New Measurements of the Lunar Spectral Irradiance for Satellite Calibration
S. Maxwell and J.T. Woodward
National Institute of Standards and Technology (NIST), Gaithersburg, MD 20880; 301-975-4950, E-mail: email@example.com
Precise radiometric calibration of optical earth observing satellites enables improved understanding of the earth system, better long-term climate data records, and mitigation against gaps in coverage. While there are many techniques to calibrate earth observing satellites, both pre-launch and on-orbit, there are none currently in use that can deliver calibration uncertainties under 1% in the visible and near infrared (VNIR).
To enable on-orbit calibrations at this level, the National Institute of Standards and Technology (NIST) is working on obtaining new, high-precision measurements of the spectral irradiance of the moon in the VNIR and short-wave infrared ranges. The moon’s brightness approximates that of an earth scene, can be easily observed by many satellites (indeed it is incidentally observed by many geostationary instruments), and has a stable reflectance that has been estimated to change by less than 10-8 per year. Further, it is already in use by dozens of satellite programs for relative calibrations both in the U.S. and internationally, using the highly successful U.S. Geological Survey (USGS) Robotic Lunar Observatory Model and its derivatives.
The new lunar measurements are being taken through two programs. One NIST program has taken measurements from Mauna Loa Observatory (MLO) in 2017 and 2019, and intends to begin a multi-year measurement campaign later in 2021 at MLO. The program will run until enough of the 18.6 year Sun-Moon-Earth configuration cycle has been sampled to constrain a redeveloped lunar model. The other program operates jointly with NASA, the United States Geological Survey (USGS), the University of Maryland Baltimore County, and the University of Guelph to put a similar lunar-observing instrument on NASA’s ER-2 to make a smaller number of measurements above 95% of the atmosphere. These measurements, and possibly others, will then be used both to develop a new model of the lunar spectral irradiance and to update existing models.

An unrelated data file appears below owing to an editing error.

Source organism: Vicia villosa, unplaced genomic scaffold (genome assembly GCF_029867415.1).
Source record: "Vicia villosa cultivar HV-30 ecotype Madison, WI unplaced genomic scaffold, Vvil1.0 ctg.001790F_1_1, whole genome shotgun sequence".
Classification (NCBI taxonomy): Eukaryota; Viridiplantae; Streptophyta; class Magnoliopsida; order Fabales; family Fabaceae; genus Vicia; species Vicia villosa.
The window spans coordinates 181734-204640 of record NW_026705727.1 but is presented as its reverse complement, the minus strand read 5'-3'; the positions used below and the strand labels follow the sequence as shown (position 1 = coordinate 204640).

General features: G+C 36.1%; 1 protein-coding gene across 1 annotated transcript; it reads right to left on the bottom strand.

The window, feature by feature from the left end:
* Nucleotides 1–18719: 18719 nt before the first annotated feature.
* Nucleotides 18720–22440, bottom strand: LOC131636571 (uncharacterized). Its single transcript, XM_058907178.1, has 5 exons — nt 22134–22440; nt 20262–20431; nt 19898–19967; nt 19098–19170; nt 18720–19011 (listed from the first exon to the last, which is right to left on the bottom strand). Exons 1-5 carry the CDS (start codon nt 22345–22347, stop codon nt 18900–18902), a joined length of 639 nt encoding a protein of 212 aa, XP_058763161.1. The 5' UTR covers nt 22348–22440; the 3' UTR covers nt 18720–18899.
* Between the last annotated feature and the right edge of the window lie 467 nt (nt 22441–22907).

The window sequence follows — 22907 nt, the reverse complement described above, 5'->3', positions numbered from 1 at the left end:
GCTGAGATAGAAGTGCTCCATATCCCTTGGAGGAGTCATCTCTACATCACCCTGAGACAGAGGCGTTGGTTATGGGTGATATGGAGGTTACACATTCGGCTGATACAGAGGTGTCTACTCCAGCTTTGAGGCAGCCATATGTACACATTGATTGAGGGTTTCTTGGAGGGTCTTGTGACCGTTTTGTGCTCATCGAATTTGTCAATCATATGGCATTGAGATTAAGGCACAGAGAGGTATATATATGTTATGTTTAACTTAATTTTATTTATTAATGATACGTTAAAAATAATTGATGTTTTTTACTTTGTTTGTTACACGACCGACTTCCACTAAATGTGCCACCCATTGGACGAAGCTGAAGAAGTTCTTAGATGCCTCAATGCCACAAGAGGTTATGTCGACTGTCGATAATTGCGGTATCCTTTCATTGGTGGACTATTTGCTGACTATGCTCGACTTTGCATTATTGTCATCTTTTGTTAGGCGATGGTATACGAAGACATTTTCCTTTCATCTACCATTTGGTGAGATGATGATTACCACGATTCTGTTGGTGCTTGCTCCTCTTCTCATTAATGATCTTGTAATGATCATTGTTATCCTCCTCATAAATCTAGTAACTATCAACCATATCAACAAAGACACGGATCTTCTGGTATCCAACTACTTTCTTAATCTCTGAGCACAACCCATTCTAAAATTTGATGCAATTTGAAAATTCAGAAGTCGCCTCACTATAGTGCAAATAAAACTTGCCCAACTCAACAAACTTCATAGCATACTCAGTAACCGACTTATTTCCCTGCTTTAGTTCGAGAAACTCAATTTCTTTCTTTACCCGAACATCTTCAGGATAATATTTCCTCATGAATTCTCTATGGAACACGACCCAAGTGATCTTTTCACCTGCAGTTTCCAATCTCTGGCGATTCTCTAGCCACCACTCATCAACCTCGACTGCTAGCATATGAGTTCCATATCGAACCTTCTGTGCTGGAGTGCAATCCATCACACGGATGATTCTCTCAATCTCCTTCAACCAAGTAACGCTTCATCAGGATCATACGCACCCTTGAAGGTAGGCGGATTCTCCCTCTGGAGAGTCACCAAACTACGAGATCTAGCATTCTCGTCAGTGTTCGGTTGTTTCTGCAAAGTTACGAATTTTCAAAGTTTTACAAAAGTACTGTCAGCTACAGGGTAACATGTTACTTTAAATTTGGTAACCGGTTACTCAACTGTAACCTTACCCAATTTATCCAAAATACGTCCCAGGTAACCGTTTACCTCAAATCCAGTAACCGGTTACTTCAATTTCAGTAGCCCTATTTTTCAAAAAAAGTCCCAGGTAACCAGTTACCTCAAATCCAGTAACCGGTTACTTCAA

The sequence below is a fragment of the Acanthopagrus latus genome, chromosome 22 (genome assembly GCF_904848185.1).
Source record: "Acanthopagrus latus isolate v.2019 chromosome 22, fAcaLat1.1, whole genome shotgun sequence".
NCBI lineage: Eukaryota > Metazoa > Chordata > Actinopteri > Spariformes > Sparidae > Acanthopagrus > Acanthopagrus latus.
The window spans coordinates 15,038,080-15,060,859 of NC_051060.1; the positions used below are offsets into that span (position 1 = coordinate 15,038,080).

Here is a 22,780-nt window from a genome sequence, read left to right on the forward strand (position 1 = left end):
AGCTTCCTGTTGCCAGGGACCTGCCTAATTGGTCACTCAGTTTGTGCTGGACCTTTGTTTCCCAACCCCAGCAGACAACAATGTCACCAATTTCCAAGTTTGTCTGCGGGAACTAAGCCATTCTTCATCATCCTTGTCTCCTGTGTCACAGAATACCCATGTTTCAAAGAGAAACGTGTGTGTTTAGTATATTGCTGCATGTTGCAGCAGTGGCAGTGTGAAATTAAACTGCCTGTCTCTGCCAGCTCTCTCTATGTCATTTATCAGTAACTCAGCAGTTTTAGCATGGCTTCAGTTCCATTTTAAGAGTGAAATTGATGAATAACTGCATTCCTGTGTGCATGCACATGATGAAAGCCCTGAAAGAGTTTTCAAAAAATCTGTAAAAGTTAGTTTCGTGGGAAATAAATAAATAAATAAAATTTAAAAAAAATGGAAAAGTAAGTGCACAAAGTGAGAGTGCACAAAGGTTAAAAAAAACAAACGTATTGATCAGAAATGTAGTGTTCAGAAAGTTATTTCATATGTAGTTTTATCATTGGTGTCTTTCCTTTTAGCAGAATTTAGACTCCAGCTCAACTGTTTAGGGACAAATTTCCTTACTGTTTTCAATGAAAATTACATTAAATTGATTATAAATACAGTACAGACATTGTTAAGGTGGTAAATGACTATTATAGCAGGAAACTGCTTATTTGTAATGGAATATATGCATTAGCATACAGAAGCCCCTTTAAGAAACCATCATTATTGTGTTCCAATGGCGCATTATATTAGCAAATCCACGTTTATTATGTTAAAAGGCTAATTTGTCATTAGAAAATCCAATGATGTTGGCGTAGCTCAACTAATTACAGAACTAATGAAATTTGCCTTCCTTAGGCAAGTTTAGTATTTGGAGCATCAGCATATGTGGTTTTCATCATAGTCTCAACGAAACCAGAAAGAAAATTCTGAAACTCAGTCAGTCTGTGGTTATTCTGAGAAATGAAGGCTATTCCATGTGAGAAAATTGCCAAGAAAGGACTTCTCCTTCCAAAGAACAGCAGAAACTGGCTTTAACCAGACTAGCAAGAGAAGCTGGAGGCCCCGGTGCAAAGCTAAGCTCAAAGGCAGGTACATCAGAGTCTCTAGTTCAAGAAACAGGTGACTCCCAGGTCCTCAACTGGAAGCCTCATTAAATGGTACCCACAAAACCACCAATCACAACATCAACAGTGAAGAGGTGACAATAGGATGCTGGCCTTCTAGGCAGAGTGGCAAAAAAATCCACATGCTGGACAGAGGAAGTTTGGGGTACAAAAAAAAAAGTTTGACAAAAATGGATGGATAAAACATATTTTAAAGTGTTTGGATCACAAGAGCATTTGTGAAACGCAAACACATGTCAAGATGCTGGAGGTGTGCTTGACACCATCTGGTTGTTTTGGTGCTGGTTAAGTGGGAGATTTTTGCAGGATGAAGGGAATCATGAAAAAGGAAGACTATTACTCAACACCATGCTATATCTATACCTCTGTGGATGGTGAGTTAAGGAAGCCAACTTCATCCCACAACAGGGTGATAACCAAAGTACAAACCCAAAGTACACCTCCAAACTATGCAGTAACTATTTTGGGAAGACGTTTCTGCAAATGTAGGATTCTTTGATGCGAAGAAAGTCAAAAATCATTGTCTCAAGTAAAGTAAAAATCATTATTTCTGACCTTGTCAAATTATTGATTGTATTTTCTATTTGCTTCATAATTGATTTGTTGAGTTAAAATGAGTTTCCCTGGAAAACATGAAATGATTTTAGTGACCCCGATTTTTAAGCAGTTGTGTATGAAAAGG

This talk will describe the measurement programs, what the measurement goals are, and how the programs fit into the context of concurrent global efforts.
Figure 1. The NIST Lunar Spectral Irradiance Instrument at Mauna Loa Observatory, Hawaii (MLO-LUSI) observing moonrise in December 2017.
Figure 2. The Airborne Lunar Spectral Irradiance Instrument (air-LUSI) being loaded into the wing pod of NASA's ER-w in November 2019.